BISMARCK, N.D. (AP) — A federal judge in North Dakota is allowing arguments over the scope of his injunction blocking a new Obama administration rule that would give the federal government jurisdiction over some smaller waterways.
U.S. District Judge Ralph Erickson in Fargo issued a temporary injunction last week that was requested by North Dakota and 12 other states to stop the U.S. Environmental Protection Agency and the Army Corps of Engineers from regulating some small streams, tributaries and wetlands under the Clean Water Act. The EPA maintains that injunction applied only to the 13 states said it began enforcing the rule in all other states on Friday.
"There appears to be a dispute between the parties as to the breadth of the court's order granting the motion for a preliminary injunction," the judge wrote in a brief to attorneys in the case. "Each side may file a brief addressing the issue of whether the injunction applies nationally or in a limited geographic area." The deadline was Tuesday at 5 p.m. CDT, the judge said.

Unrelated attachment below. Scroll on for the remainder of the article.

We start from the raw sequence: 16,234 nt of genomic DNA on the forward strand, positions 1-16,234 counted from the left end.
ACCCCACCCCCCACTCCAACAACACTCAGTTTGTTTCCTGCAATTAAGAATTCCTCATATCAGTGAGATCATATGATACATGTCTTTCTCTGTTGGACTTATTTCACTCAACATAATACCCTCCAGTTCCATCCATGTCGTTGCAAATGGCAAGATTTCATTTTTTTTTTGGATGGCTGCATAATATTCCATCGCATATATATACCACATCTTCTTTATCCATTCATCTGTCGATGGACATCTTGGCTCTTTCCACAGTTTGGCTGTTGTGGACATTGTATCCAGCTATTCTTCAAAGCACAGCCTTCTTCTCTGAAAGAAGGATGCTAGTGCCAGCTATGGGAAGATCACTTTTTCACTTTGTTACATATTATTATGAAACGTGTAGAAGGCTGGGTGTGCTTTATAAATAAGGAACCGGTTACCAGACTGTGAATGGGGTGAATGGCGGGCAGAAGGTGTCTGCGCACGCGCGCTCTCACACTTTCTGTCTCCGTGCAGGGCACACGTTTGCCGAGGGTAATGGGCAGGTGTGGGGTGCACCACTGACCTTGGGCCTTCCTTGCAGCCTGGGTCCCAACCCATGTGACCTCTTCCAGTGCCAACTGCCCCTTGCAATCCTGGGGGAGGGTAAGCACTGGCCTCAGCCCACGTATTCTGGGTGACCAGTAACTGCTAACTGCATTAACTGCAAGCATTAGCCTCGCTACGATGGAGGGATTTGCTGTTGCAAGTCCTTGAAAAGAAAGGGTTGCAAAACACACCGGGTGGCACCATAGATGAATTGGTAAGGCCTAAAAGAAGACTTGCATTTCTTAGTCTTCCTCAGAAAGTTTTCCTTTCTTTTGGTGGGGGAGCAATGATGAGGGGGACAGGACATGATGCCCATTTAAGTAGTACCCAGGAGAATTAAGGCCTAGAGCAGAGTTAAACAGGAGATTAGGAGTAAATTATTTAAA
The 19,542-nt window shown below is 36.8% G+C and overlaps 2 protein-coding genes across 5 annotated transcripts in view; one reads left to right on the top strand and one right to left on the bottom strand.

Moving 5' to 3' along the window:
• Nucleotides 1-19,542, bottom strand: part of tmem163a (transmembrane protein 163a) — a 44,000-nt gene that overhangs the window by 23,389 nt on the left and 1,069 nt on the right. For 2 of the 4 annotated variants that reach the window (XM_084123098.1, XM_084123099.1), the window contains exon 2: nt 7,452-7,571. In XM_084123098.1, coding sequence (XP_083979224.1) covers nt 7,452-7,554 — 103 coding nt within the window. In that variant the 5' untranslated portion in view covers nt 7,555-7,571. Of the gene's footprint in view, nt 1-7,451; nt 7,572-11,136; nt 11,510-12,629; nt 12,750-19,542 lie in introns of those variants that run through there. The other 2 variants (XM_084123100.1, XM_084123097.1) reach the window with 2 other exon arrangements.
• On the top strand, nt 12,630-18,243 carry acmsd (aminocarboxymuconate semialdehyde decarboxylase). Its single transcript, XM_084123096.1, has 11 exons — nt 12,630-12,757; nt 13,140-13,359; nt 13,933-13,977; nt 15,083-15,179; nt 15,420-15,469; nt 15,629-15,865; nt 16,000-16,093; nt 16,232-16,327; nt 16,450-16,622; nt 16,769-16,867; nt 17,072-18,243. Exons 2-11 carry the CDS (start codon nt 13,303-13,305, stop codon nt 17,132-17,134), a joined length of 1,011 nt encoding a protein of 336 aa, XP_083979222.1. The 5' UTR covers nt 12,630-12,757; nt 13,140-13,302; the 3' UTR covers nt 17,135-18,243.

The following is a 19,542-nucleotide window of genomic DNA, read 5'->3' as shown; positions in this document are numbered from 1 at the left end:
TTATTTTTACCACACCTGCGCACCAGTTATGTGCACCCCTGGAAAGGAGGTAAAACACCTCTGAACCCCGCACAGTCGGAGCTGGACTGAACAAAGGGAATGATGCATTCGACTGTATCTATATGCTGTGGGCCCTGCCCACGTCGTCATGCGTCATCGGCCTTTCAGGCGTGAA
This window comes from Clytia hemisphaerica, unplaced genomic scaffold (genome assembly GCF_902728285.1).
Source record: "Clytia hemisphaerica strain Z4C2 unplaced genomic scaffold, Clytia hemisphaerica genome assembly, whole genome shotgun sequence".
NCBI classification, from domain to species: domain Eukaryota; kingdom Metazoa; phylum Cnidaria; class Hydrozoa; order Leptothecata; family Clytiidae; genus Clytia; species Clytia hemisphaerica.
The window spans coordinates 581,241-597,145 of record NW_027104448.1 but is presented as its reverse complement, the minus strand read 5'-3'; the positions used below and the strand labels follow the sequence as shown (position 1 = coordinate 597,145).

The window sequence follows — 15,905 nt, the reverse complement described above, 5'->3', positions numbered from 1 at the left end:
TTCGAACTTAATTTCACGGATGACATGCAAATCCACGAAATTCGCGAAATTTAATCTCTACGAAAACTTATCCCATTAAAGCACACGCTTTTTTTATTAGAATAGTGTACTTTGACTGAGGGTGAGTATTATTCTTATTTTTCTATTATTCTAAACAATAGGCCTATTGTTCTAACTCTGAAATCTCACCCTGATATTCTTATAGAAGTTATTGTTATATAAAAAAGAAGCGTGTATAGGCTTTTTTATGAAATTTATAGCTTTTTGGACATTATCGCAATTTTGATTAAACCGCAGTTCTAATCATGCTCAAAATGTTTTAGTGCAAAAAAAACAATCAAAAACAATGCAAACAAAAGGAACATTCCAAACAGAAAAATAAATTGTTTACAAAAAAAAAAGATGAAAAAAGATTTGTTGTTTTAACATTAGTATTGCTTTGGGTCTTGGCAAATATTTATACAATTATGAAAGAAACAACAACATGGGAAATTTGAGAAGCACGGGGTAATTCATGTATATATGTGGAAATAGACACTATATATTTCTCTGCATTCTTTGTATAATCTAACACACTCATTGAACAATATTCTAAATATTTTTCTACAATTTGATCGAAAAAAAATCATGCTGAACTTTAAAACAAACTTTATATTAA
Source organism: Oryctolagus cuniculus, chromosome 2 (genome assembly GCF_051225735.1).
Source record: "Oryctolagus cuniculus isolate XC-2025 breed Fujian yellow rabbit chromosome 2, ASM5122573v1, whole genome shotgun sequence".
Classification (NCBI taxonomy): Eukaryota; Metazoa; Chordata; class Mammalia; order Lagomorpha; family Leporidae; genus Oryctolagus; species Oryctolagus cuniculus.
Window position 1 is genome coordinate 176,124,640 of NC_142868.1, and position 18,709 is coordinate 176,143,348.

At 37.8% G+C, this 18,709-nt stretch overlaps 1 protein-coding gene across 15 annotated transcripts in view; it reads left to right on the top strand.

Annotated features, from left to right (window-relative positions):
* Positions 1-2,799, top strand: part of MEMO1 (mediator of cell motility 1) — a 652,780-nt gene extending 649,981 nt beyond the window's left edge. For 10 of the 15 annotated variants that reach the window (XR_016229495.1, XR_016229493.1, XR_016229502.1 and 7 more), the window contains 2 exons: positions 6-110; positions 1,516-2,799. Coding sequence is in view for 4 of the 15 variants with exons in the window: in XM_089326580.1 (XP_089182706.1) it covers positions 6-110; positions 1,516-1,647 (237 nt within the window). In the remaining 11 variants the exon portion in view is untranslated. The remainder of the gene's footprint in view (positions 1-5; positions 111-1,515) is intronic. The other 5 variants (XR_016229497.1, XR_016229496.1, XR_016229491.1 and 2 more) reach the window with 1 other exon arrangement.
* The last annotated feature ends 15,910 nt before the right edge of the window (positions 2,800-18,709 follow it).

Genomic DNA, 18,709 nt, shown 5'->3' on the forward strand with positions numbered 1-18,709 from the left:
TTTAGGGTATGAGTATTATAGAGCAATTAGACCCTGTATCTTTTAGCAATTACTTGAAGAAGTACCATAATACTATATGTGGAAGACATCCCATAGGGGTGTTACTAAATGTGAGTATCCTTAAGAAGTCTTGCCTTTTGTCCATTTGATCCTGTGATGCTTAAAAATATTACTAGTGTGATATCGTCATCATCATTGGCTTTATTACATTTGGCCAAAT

North Dakota Attorney General Wayne Stenehjem, who filed the injunction request, tells The Associated Press that he and other lawyers from the 13 states believe the EPA , by enforcing the rule in the 37 other states, is doing so "contrary to, and in defiance of, the court's order."
The EPA said in a statement that it and the Army Corps are "considering next steps in the litigation."
The 13 states exempted for now are Alaska, Arizona, Arkansas, Colorado, Idaho, Missouri, Montana, Nebraska, Nevada, New Mexico, North Dakota, South Dakota and Wyoming.
The 13 states say the regulation is unnecessary and infringes on their sovereignty. The federal government said the new rule clarifies ambiguity in the law and actually makes it easier for the states to manage some waterways
Erickson, who was appointed by President George W. Bush in 2003, said in his ruling last week that the EPA had exceeded its authority in issuing the regulation.